pattern cases).  For the asynchronous Poll reply pattern, the wire protocol
requirements actually involve two one way operations.

Again, all of  these WSDL operation types and  related MEPs[2] are separate
from the  application WSDL or "application  level MEP" and  are not written
down anywhere as WSDL but are made explicit in this section.

Section 5.2 would cover the overall producer / consumer interaction (again,
sometimes  called the "application  level WSDL"  in our  specification) and
what  information a  consumer may  add  to the  Response pattern  response,
Callback request  or Poll publication.  Effectively,  section 5.2 describes
bundling payload(s) together with the RMP publication.  The details of such
bundling would not necessarily be  explicitly described in our document but
would be allowed.

C. Clarify section to link  the "pattern is not applicable" text to
the inclusion  of consumer information  with the published data.   That is,
these  restrictions cover  the  addition of  payload(s)  to the  underlying
protocol response in the Response RM-Reply pattern and later publication in
a  Callback request  or Poll  response.  Patterns  other than  the Response
RM-Reply pattern  would disallow any consumer  information carried together
with the RMP publication.

Section 5.2 should be clarified to apply to the original message as well as
the  overall producer  / consumer  interaction, allowing  payload(s)  to be
returned "immediately"  though (in cases  other than the  Response RM-Reply
pattern) the RMP information will travel separately and such payload(s) are
not necessarily correlated with  the original message(s) (and are certainly
not sent reliably).   The use cases for this option seem  a bit far fetched
since the RMP information would be expected to be available faster than any
consumer Respond invocation; we would expect  the RMP to be able to respond
faster  than the  consuming system  /  user /  application /  ...  The  new
Respond operation would provide consumer payload(s) returned as part of the
initial message exchange.

The  return of  published information  must be  described  (using identical
terminology to  that recommended for  section in alternative  B) in
this section.

This alternative is somewhat the  opposite of B though the overall producer
/  consumer  interactions are  identical.   In  the  B case,  payloads  are
optionally carried  along with  the RMP publication.   For C,  payloads are
optionally  returned immediately  as  part of  an initial  request-response
(wire  level) MEP.   Yes, B  and  C result  in identical  handling for  the
Response RM-Reply pattern.


I lean somewhat toward B since  that would not require extensive changes to
the HTTP  binding and  seems somewhat more  useful.  However, any  of these
alternatives would  somewhat change the proposed definition  of the Respond
operation.  If we  choose A, the Respond operation  has strict restrictions
on when it may be invoked.   In the B case, invoking this operation results
in magic occurring  for the Callback and Poll RM-Reply  patterns but may be
used for  every pattern.  If  we chose C,  the magic occurs in  the initial
underlying protocol response.

Going a bit further down the rabbit  hole, we also need to think more about
the "spontaneous" use of the Poll request message when the original message
was sent  using the Response RM-Reply  pattern (if we choose  A above) and,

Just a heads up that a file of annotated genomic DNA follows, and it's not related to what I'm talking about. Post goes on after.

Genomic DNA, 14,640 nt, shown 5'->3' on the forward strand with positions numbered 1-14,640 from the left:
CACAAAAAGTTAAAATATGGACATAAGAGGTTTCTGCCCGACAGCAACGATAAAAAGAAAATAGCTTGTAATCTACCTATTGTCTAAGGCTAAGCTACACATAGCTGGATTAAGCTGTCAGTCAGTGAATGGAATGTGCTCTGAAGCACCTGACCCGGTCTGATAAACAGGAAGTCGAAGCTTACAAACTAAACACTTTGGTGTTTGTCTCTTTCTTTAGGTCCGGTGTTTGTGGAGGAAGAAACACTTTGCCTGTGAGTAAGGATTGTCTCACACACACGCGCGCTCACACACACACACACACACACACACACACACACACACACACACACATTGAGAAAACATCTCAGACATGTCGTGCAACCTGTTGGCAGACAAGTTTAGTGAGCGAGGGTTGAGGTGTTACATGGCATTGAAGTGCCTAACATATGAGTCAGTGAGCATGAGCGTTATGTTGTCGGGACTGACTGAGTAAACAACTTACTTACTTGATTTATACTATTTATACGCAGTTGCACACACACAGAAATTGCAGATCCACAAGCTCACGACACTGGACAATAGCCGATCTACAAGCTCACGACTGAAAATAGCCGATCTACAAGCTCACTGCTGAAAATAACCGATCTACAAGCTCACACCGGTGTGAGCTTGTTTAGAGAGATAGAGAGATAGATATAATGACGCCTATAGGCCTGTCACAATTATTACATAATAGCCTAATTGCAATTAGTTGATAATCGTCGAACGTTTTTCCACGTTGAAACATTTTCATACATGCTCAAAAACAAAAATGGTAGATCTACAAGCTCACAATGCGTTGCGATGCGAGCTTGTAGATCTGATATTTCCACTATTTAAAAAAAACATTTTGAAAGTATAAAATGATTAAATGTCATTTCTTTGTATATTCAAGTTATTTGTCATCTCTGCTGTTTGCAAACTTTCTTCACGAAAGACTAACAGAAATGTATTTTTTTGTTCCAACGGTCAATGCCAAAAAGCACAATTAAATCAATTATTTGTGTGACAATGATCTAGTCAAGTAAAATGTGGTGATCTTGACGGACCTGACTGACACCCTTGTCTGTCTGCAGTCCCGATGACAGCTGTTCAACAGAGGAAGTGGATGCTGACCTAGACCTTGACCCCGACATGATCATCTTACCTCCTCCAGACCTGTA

generally,  when  the  consumer  provides  payload(s)  associated  with  an
incoming message.  The problem here  arises primarily when the Poll request
mentions  (asks  for information  about)  multiple  earlier messages.   The
Response  provides no  mechanism  to correlate  individual payload(s)  with
individual    NonSequenceReply    or    single    messages    within    the

Alternatives here include:

I.  Additional  words stating  that any consumer-provided  information (the
results  of  an  earlier  Respond  operation)  are  quietly  lost  in  this
situation.   That is, the  response to  a Poll  request never  includes any
payload(s) --  no matter what  RM-Reply pattern was used  originally.  This
would contradict the text in section 5.2 according to alternative B above.

II.  Add  a  new  warning   in  the  Message  Processing  Fault  set  named
PayloadAvailable.   This would inform  the sending  RMP of  lost payload(s)
associated with messages within the referenced range.

III.   Possibly along  with  (II), describe  a  special case  in which  the
response  to a Poll  request asks  for information  about a  single earlier
message.   Syntactically,  such  a  Poll  request would  contain  a  single
RefToMessageIds  element.   In  turn,  that  RefToMessageIds  element  must
contain 0 or 1 SequenceNumRange and, when SequenceNumRange is included, the
@from and @to values must match.

For this very special case, any information included in the SOAP Body would
be automatically correlated with the earlier message.  Information provided
in a  Respond operation would  be published along with  the acknowledgement
indication in support of this case.

Please note that  saved information useful in responding  to a Poll request
would also support "caching" Response  RM-Reply pattern responses in case a
duplicate message comes later.

IV.   Ensure  the  existing  text  does  not  disallow  option  III  as  an
implementation choice but otherwise remain silent on payload(s) included in
the  response to  a Poll  request.  I  suspect (but  am not  sure)  we have
nothing   normative  that  would   prevent  use   of  III.    However,  the
non-normative text (a new note in  section 5.2 for example) should at least
describe the correlation issue.


What do others prefer?


[1]  Specifically,  the negative  (why  negative?)  links between  RM-Reply
patterns and WSDL MEPs.  The bullets  in this section can be paraphrased as
stating  the  Response  RM-Reply   pattern  may  only  be  associated  with
request-response MEPs  and other RM-Reply patterns (Callback  and Poll) may
only be associated with one-way MEPs (and WSDL operations of those types).

[2] Note that  I am not particularly picky on terminology  here and go back
and  forth between  WSDL  operation types  and  MEPs.  I  am  not making  a
distinction.   I also  use the  word "operation"  to describe  the abstract
interface  between consumer  or producer  and associated  RMP,  mostly with
regard to the Respond operation.